The Neuroscience Graduate Program is an interdisciplinary and interdepartmental Ph.D. program, with 30 faculty members. The goal of research in this program is to understand the development, organization, function, and dysfunction of the nervous system at the molecular, cellular, systems, and whole animal levels. Molecular, electrophysiological, behavioral, genetic, confocal imaging, and stem or virtual cell approaches are employed, as well as cellular, animal, transgenic, and mathematical models.

The breadth of this program is depicted in a survey of the numerous topics covered by faculty research, which include: stem and precursor cell biology as it pertains to gliogenesis and neurogenesis in the developing nervous system; biochemistry and regulation of gene expression, signal transduction, and intracellular trafficking in neurons and glia; structure and function of voltage-sensitive ion channels; synthesis, storage and secretion of neuropeptides; neurotransmission and plasticity; synaptic organization and stimulus coding; sensory perception, behavioral neuroscience and human psychophysics; neuro-inflammation, autoimmunity, and neurodegeneration; the biology of substance abuse.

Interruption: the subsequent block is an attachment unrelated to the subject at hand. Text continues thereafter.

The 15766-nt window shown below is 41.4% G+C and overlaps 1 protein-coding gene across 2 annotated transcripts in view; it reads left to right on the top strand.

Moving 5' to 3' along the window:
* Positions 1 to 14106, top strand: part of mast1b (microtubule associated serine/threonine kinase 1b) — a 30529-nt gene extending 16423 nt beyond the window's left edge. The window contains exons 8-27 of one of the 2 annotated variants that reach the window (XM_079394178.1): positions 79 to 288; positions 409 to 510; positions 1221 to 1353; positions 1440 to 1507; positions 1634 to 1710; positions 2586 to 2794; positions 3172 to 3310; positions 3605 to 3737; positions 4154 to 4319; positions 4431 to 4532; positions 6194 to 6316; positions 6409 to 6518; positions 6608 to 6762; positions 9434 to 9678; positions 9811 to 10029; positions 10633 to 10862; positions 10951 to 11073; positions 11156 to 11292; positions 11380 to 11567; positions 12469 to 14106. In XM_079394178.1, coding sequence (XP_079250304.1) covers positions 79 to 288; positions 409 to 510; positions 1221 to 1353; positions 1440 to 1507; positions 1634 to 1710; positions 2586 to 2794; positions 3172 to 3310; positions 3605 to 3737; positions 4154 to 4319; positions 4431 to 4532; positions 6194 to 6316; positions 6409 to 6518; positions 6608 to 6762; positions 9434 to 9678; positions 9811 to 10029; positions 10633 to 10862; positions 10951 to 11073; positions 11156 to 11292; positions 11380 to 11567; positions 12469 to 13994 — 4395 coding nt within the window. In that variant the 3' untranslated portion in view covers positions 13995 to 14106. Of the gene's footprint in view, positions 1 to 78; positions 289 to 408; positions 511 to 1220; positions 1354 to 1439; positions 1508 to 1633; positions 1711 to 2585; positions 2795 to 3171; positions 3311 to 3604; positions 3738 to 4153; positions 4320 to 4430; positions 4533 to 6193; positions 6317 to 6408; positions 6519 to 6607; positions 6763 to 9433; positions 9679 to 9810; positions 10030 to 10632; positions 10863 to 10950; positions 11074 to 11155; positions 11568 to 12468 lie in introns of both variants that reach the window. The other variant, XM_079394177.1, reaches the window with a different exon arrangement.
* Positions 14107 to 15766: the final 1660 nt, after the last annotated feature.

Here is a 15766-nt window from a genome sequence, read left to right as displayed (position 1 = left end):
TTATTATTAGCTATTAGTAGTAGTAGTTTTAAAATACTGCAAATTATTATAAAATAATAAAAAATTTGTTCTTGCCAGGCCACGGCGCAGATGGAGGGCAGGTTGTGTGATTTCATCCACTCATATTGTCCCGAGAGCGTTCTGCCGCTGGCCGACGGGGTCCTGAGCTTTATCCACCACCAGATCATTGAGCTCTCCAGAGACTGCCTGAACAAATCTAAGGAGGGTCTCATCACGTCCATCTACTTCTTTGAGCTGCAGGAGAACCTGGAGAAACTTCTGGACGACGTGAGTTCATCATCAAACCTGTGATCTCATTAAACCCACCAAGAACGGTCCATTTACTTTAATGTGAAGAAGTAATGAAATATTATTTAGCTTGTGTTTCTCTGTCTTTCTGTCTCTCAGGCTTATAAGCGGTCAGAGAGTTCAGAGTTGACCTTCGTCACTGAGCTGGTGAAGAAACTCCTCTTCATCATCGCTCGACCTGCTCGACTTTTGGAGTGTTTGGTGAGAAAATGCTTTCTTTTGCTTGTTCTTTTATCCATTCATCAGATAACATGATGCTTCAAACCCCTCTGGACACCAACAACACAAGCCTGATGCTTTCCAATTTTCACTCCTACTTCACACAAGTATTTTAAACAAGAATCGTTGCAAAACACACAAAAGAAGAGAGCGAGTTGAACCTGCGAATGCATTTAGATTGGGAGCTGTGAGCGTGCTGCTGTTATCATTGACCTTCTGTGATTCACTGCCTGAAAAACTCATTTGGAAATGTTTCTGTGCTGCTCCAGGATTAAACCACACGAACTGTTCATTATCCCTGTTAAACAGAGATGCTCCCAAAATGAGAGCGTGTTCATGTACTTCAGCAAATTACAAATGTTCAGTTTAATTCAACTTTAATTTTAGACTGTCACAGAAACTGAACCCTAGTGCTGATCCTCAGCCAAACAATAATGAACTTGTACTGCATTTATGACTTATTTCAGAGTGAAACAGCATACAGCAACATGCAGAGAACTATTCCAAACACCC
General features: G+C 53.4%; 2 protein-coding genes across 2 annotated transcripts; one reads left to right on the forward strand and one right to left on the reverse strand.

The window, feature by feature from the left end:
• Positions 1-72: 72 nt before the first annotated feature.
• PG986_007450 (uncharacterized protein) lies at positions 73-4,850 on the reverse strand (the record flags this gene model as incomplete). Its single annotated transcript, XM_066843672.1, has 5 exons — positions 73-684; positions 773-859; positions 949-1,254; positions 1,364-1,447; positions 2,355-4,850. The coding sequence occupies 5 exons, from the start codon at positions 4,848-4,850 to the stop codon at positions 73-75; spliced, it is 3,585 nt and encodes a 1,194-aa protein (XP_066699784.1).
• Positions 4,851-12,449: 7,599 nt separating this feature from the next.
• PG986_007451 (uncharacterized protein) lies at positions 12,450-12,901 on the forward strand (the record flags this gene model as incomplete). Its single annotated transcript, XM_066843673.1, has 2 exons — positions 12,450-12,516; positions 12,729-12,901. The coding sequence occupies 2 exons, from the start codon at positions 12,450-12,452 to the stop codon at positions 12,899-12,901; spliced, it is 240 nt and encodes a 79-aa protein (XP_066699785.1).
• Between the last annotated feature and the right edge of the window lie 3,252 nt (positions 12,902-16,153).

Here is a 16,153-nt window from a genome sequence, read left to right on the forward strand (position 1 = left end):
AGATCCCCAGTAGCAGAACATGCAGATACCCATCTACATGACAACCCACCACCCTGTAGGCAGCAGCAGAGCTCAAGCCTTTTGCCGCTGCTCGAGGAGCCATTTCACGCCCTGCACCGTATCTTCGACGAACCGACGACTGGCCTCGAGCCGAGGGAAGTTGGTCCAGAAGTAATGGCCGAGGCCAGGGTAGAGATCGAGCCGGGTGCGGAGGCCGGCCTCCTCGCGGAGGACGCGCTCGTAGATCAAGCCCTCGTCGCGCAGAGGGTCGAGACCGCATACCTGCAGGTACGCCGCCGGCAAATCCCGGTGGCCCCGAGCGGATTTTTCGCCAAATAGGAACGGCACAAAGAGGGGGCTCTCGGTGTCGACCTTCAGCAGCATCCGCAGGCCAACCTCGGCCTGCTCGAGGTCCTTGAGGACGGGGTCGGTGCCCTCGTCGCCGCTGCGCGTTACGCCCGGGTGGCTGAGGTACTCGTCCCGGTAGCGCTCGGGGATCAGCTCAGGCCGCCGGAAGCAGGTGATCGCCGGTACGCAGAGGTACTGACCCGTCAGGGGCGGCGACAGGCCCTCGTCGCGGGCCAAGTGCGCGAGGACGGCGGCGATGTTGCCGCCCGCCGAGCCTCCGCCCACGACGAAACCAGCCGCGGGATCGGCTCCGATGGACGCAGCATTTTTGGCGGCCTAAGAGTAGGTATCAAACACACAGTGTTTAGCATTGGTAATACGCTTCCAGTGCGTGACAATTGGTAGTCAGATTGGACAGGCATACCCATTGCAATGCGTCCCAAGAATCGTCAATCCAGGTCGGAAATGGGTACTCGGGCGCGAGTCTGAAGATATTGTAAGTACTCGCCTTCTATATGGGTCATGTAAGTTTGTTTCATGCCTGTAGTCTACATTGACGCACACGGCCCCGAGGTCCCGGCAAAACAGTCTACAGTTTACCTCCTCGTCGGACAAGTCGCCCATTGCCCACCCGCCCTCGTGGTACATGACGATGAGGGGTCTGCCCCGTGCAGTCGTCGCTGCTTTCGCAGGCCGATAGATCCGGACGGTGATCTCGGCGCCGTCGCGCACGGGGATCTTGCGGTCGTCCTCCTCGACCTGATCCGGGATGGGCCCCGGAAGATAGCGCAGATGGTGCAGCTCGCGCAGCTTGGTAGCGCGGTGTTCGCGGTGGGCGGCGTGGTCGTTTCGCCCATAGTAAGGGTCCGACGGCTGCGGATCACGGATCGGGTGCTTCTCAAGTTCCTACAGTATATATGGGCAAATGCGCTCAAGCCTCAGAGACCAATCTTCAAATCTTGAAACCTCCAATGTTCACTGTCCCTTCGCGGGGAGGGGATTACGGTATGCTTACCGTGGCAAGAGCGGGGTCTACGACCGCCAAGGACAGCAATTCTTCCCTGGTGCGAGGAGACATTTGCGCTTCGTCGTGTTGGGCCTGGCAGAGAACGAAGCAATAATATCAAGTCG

Research pertaining to specific diseases or disorders include: Alzheimer’s disease, autism, substance abuse; stroke; epilepsy; multiple sclerosis; and deafness. Faculty and program facilities provide students with the environment to perform the gamut of studies in this list.